Our team of three arrived at the cave on a fine, sunny day and sat on a rock next to the entrance to put on our SRT (single rope technique) harnesses and equipment. The mouth of Gaping Gill is something of a tourist attraction to fell walkers passing by on their way to the summit of Inglebrough and many stop and gaze with wonder into the imposing entrance to the pothole. A friendly chap from the South was very interested in what we were doing so I talked with him as I was getting ready about what we were planning to do. He then looked in astonishment as I got up, stepped into the stream and went head over heels on the slippery rocks landing with an almighty thud. How embarrassing!

The Lateral Shaft

It was decided that, as the most experienced caver, Richard Gover was to rig the ropes for our team on this challenging descent. We followed him through the small passage and watched as he expertly threaded the ropes into place and then disappeared down the shaft. After a couple of minutes I looked over the edge to see what he was doing. He had descended such a long way that he looked tiny, swinging around in the depths, his head-light very visible and contrasting with the shadows below.

Once the muffled and distorted call of “rope free!” was heard from Rich, I clipped into the loop of the y-hang and loaded my rack (a simple abseiling device, the rope weaves between metal bars that produce a sensible amount of friction on the rope). It was then time to trust the equipment and put my weight onto it. Bearing in mind that this was all taking place above a void containing a waterfall twice as tall as those of the Niagara River, this was quite a leap of faith! After double checking that my rack was loaded correctly I unclipped from the ropes overhead and proceeded on my journey into the abyss.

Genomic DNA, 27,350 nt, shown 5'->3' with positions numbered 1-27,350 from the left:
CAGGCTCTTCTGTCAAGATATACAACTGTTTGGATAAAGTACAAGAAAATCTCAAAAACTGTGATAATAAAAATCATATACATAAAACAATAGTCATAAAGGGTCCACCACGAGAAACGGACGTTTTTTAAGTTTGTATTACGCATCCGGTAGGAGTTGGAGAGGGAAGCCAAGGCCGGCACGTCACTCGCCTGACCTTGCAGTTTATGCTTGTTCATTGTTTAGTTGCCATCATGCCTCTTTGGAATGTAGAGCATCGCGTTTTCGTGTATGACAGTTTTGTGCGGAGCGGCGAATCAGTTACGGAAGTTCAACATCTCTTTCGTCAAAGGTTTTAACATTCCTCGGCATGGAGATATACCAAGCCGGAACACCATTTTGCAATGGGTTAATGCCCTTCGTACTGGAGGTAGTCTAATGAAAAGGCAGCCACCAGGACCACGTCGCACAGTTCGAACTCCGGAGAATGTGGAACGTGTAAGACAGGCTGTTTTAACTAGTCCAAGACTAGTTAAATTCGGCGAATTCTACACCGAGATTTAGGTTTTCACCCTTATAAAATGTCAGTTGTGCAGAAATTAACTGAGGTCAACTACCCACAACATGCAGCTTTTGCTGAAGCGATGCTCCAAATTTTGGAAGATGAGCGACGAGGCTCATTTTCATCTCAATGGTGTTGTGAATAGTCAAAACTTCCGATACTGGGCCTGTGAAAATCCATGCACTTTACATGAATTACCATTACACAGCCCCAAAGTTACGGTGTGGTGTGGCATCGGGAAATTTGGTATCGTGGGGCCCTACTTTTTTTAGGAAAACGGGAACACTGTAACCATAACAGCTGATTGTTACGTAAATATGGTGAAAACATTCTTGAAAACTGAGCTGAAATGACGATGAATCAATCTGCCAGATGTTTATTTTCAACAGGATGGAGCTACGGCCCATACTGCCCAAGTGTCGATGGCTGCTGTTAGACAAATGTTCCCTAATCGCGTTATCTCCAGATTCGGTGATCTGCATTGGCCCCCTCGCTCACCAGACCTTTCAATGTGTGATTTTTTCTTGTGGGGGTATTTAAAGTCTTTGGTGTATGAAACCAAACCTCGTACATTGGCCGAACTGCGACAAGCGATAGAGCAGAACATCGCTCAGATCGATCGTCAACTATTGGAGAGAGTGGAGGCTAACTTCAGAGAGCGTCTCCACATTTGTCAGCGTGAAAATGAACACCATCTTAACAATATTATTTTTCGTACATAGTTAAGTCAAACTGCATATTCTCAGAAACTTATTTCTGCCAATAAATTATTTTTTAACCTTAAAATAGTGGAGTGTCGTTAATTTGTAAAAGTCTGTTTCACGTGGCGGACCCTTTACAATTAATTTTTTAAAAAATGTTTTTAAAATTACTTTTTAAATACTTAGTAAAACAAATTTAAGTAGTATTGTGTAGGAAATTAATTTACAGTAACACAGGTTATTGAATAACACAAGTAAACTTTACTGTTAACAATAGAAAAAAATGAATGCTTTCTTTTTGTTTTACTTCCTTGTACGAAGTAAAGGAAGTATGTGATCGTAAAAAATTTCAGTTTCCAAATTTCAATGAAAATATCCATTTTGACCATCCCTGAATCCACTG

Three deviations need to be negotiated in this fifty meter section of the descent. These are slings that are put in place to steer the rope away from the periphery of the thundering water, holding the caver safely toward the walls of the cave. The bag of rope that was attached to my harness gently oscillated as it dangled below me. As I steadily abseiled, I glanced over my shoulder several times in order to witness the incredible scene playing itself out behind me. During a bright day such as this, the sunlight streaming in from above illuminates the haze of the waterfall, scattering from the multitude of soaring droplets and creating the illusion of dancing white shapes that dart about in the plummeting column of thrashing water. The deep rumbling roar of the falls collapsing upon the cave floor can be heard echoing all the way up into these dizzy heights of the shaft and the scale of everything here is humbling. A fall from this height would certainly be fatal.